Day three starts roped up on skis — a big improvement from cramponning around — but we are surrounded by slots and have barely made any progress since hitting snow. We cross a few tenuous snow bridges and find ourselves on the edge of a rather deep chasm with no route forward. Paul — he’s a firefighter — says, “I have a plan, but I don’t think you’re going to like it. It starts with us rappelling down into the crevasse…” I propose an alternate plan — backtrack and hope for the best — and thankfully, as we work our way back the way we’d come, the fog lifts and the sun elucidates a path through the crevasses up onto the icecap. Or at least, it shows us a route that’s a hell of a lot less terrifying than the one we had been on, and we pick our way around and over another hour of crevasses before topping out on consistent snow in the sun. Things are looking up.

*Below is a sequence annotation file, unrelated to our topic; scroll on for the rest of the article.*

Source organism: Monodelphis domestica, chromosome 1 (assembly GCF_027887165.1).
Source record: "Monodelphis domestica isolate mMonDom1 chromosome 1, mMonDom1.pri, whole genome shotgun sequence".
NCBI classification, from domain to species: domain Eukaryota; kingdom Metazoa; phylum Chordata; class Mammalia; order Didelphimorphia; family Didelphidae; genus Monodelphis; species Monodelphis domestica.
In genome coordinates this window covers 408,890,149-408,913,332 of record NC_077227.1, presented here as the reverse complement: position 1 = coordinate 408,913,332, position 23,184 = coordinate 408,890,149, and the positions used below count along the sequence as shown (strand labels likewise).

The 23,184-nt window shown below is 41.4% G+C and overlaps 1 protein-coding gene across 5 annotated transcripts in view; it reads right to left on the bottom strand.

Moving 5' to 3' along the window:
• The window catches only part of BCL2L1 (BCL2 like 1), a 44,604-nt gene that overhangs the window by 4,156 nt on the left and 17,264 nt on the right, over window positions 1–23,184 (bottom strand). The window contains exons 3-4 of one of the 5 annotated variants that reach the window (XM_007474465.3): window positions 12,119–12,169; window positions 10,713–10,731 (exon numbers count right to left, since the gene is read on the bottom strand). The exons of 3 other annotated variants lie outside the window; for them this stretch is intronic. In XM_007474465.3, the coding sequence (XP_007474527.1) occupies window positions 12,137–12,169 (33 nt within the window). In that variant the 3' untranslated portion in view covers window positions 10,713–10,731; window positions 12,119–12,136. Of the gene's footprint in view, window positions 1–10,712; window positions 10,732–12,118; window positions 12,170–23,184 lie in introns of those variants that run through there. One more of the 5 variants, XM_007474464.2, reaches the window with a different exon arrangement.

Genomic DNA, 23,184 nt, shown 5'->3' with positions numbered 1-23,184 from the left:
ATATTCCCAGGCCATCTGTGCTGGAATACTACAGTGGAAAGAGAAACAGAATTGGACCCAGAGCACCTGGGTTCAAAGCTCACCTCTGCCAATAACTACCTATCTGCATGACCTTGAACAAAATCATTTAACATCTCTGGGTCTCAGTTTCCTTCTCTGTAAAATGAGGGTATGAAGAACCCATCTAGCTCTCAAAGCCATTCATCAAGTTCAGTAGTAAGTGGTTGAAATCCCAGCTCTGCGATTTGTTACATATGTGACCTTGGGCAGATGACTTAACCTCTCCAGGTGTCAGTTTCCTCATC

We skin till 11pm that night and cap the day off with a nice skins-off descent to camp, nothing but snow visible in any direction. It was a cold night and the couple hours of sun hadn’t done much for our sleeping bags, but at least it wasn’t raining anymore. Day four is as eventful as 12 hours of flat skinning on a glacier can be. My boot breaks, my toe piece starts wobbling, and I eat a lot of snacks.